By Joseph Staszewski
Amani Tatum headed to James Madison University for her first official visit with an open mind and was in no hurry to make a college decision. She left with her mind made up and a longing to return.
The Archbishop Molloy senior point guard verbally committed to play women’s basketball at the Virginia school Sunday, she told TimesLedger Newspapers. Tatum chose Coach Kenny Brooks and the CAA program over Delaware, Seton Hall, Towson and Virginia Tech.
“Before I got on the plane, I couldn’t leave the state without letting him know that’s where I wanted to be,” she said.
The 5-foot-6 Tatum did so because she got that feeling she said she heard others talk about. She sensed in her heart that James Madison was where she wanted to spend the next four years of her life. Tatum felt an immediate family connection with the players and the coaching staff. She wants to study communications with a minor in psychology and also built a strong rapport with the major’s adviser on her visit.
“Just knowing that they want you there and want you a part of the family was one of the biggest things,” Tatum said.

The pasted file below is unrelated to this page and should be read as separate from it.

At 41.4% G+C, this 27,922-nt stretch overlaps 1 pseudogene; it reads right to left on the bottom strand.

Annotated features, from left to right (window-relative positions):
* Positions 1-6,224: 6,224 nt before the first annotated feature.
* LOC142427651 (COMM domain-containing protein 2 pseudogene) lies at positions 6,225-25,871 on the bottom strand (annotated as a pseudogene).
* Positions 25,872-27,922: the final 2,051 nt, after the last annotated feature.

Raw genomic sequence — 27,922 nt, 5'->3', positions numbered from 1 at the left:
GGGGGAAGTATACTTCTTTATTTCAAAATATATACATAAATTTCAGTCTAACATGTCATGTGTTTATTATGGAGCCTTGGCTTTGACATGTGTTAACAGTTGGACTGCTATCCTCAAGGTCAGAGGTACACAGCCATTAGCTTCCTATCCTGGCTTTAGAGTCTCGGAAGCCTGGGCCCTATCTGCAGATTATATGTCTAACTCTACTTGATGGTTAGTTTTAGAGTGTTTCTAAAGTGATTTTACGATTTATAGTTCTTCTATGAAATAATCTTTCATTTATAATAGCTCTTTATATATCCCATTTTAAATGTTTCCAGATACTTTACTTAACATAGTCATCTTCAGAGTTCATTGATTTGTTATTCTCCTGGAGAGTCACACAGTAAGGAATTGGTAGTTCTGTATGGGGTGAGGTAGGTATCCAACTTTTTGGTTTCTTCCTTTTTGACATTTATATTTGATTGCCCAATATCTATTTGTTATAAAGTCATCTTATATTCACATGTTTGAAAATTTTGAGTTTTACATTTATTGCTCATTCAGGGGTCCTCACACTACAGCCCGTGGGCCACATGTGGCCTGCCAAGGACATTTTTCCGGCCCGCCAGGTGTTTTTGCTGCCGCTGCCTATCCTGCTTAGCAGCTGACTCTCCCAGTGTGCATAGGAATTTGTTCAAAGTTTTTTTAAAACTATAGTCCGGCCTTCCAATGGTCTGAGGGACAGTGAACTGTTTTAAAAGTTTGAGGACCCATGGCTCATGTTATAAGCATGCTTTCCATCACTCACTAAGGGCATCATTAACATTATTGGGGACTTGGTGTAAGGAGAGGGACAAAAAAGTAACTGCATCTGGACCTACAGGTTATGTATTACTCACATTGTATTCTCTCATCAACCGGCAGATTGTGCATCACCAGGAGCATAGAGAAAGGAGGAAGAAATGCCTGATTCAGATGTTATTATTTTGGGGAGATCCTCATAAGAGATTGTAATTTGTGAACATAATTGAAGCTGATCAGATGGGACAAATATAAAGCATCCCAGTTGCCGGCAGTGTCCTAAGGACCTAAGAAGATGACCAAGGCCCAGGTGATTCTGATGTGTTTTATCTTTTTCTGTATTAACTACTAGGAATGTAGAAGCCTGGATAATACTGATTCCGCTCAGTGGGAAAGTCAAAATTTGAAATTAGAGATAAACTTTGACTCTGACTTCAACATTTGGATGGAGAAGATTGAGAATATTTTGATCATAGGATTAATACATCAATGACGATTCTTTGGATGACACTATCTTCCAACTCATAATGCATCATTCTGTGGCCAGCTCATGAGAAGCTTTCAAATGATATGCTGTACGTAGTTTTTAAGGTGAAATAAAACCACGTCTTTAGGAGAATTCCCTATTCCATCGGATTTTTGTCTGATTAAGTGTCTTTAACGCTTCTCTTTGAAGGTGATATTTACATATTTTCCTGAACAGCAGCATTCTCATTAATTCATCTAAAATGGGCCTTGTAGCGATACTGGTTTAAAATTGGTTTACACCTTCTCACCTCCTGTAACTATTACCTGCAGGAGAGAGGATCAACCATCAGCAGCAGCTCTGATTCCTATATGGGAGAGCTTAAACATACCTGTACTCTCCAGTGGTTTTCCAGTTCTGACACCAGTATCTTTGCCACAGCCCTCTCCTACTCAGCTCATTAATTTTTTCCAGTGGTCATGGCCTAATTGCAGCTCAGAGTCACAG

There will be a chance for immediate playing time. James Madison loses senior point guard Tarik Hislop after this season. Tatum joins a program that has enjoyed consistent success. The Dukes won the conference tournament in 2010 and 2011 to reach the NCAA tournament and lost in the WNIT finals last season.
“It’s a good feeling just knowing I am going to go somewhere and be able to compete and get better every year,” Tatum said.
“I think that conference is a [good] fit for her where she can do really well,” Molloy coach Scott Lagas said.
Tatum, who plays her travel ball with the NYC Bulldogs, said it was her leadership and tenacity that appealed to the coaching staff at James Madison. It is that same skill set that makes her one of the city’s top players.
Her unwavering desire to win, her ability to break down defenses off the dribble and a budding jump shot helped lead Archbishop Molloy to the state Federation Class AA title as a sophomore and to the CHSAA Class AA state semifinals last season.
“Amani is such a competitor,” Lagas said. “That girl. She doesn’t want to lose at a coin flip.”
Tatum can go into this season with a clear head about her decision and the support of those around her.